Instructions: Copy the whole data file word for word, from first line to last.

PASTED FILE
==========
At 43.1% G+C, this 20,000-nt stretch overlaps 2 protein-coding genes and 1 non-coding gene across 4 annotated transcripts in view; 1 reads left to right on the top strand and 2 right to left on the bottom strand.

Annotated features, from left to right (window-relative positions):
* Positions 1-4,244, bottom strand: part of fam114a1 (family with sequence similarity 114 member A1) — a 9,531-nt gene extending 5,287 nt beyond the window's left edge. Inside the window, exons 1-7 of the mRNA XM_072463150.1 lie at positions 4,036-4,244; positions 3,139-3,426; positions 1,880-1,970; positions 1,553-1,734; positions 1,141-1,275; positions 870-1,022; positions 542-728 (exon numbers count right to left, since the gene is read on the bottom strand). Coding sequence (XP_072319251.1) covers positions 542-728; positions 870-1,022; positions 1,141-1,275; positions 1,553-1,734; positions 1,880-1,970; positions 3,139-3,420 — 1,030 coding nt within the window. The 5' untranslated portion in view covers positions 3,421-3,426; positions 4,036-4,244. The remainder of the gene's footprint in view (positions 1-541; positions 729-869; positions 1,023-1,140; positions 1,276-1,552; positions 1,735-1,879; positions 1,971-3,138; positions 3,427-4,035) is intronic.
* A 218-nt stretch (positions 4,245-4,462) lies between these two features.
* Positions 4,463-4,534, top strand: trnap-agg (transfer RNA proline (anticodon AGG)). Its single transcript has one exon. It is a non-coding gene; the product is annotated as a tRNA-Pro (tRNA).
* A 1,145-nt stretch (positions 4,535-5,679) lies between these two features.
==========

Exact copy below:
At 43.1% G+C, this 20,000-nt stretch overlaps 2 protein-coding genes and 1 non-coding gene across 4 annotated transcripts in view; 1 reads left to right on the top strand and 2 right to left on the bottom strand.

Annotated features, from left to right (window-relative positions):
* Positions 1-4,244, bottom strand: part of fam114a1 (family with sequence similarity 114 member A1) — a 9,531-nt gene extending 5,287 nt beyond the window's left edge. Inside the window, exons 1-7 of the mRNA XM_072463150.1 lie at positions 4,036-4,244; positions 3,139-3,426; positions 1,880-1,970; positions 1,553-1,734; positions 1,141-1,275; positions 870-1,022; positions 542-728 (exon numbers count right to left, since the gene is read on the bottom strand). Coding sequence (XP_072319251.1) covers positions 542-728; positions 870-1,022; positions 1,141-1,275; positions 1,553-1,734; positions 1,880-1,970; positions 3,139-3,420 — 1,030 coding nt within the window. The 5' untranslated portion in view covers positions 3,421-3,426; positions 4,036-4,244. The remainder of the gene's footprint in view (positions 1-541; positions 729-869; positions 1,023-1,140; positions 1,276-1,552; positions 1,735-1,879; positions 1,971-3,138; positions 3,427-4,035) is intronic.
* A 218-nt stretch (positions 4,245-4,462) lies between these two features.
* Positions 4,463-4,534, top strand: trnap-agg (transfer RNA proline (anticodon AGG)). Its single transcript has one exon. It is a non-coding gene; the product is annotated as a tRNA-Pro (tRNA).
* A 1,145-nt stretch (positions 4,535-5,679) lies between these two features.